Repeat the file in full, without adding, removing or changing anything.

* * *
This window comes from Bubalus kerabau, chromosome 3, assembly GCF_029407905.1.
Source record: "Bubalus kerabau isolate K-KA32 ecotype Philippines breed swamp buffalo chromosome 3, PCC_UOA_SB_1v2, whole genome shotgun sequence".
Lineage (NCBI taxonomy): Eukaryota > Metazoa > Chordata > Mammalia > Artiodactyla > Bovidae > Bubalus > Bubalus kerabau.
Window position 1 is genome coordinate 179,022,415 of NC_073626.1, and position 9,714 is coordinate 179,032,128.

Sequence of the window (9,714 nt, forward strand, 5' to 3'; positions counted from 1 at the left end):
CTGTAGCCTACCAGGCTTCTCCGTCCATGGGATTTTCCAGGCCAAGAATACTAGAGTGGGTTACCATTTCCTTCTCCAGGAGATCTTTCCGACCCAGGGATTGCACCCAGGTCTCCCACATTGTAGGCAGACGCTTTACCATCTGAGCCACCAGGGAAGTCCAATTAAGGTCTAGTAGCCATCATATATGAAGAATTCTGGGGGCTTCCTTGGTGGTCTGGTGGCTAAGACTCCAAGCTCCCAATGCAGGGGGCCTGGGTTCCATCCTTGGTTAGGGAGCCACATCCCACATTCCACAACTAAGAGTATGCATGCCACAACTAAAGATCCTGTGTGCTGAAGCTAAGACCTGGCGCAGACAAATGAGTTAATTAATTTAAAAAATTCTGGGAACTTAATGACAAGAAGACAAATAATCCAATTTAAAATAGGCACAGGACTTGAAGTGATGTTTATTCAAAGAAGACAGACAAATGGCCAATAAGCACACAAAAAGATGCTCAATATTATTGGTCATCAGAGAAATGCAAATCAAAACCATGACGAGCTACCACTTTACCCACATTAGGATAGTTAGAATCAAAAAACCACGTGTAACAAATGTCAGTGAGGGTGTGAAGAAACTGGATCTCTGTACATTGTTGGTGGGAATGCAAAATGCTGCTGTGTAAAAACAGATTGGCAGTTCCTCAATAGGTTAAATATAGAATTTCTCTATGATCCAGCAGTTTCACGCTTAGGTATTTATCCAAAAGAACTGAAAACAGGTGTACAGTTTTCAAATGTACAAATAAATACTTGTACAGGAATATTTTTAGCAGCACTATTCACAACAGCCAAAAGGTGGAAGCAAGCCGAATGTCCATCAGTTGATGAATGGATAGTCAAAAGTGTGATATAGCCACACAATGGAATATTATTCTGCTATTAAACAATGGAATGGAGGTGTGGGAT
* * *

This window comes from Bubalus kerabau, chromosome 3, assembly GCF_029407905.1.
Source record: "Bubalus kerabau isolate K-KA32 ecotype Philippines breed swamp buffalo chromosome 3, PCC_UOA_SB_1v2, whole genome shotgun sequence".
Lineage (NCBI taxonomy): Eukaryota > Metazoa > Chordata > Mammalia > Artiodactyla > Bovidae > Bubalus > Bubalus kerabau.
Window position 1 is genome coordinate 179,022,415 of NC_073626.1, and position 9,714 is coordinate 179,032,128.

Sequence of the window (9,714 nt, forward strand, 5' to 3'; positions counted from 1 at the left end):
CTGTAGCCTACCAGGCTTCTCCGTCCATGGGATTTTCCAGGCCAAGAATACTAGAGTGGGTTACCATTTCCTTCTCCAGGAGATCTTTCCGACCCAGGGATTGCACCCAGGTCTCCCACATTGTAGGCAGACGCTTTACCATCTGAGCCACCAGGGAAGTCCAATTAAGGTCTAGTAGCCATCATATATGAAGAATTCTGGGGGCTTCCTTGGTGGTCTGGTGGCTAAGACTCCAAGCTCCCAATGCAGGGGGCCTGGGTTCCATCCTTGGTTAGGGAGCCACATCCCACATTCCACAACTAAGAGTATGCATGCCACAACTAAAGATCCTGTGTGCTGAAGCTAAGACCTGGCGCAGACAAATGAGTTAATTAATTTAAAAAATTCTGGGAACTTAATGACAAGAAGACAAATAATCCAATTTAAAATAGGCACAGGACTTGAAGTGATGTTTATTCAAAGAAGACAGACAAATGGCCAATAAGCACACAAAAAGATGCTCAATATTATTGGTCATCAGAGAAATGCAAATCAAAACCATGACGAGCTACCACTTTACCCACATTAGGATAGTTAGAATCAAAAAACCACGTGTAACAAATGTCAGTGAGGGTGTGAAGAAACTGGATCTCTGTACATTGTTGGTGGGAATGCAAAATGCTGCTGTGTAAAAACAGATTGGCAGTTCCTCAATAGGTTAAATATAGAATTTCTCTATGATCCAGCAGTTTCACGCTTAGGTATTTATCCAAAAGAACTGAAAACAGGTGTACAGTTTTCAAATGTACAAATAAATACTTGTACAGGAATATTTTTAGCAGCACTATTCACAACAGCCAAAAGGTGGAAGCAAGCCGAATGTCCATCAGTTGATGAATGGATAGTCAAAAGTGTGATATAGCCACACAATGGAATATTATTCTGCTATTAAACAATGGAATGGAGGTGTGGGAT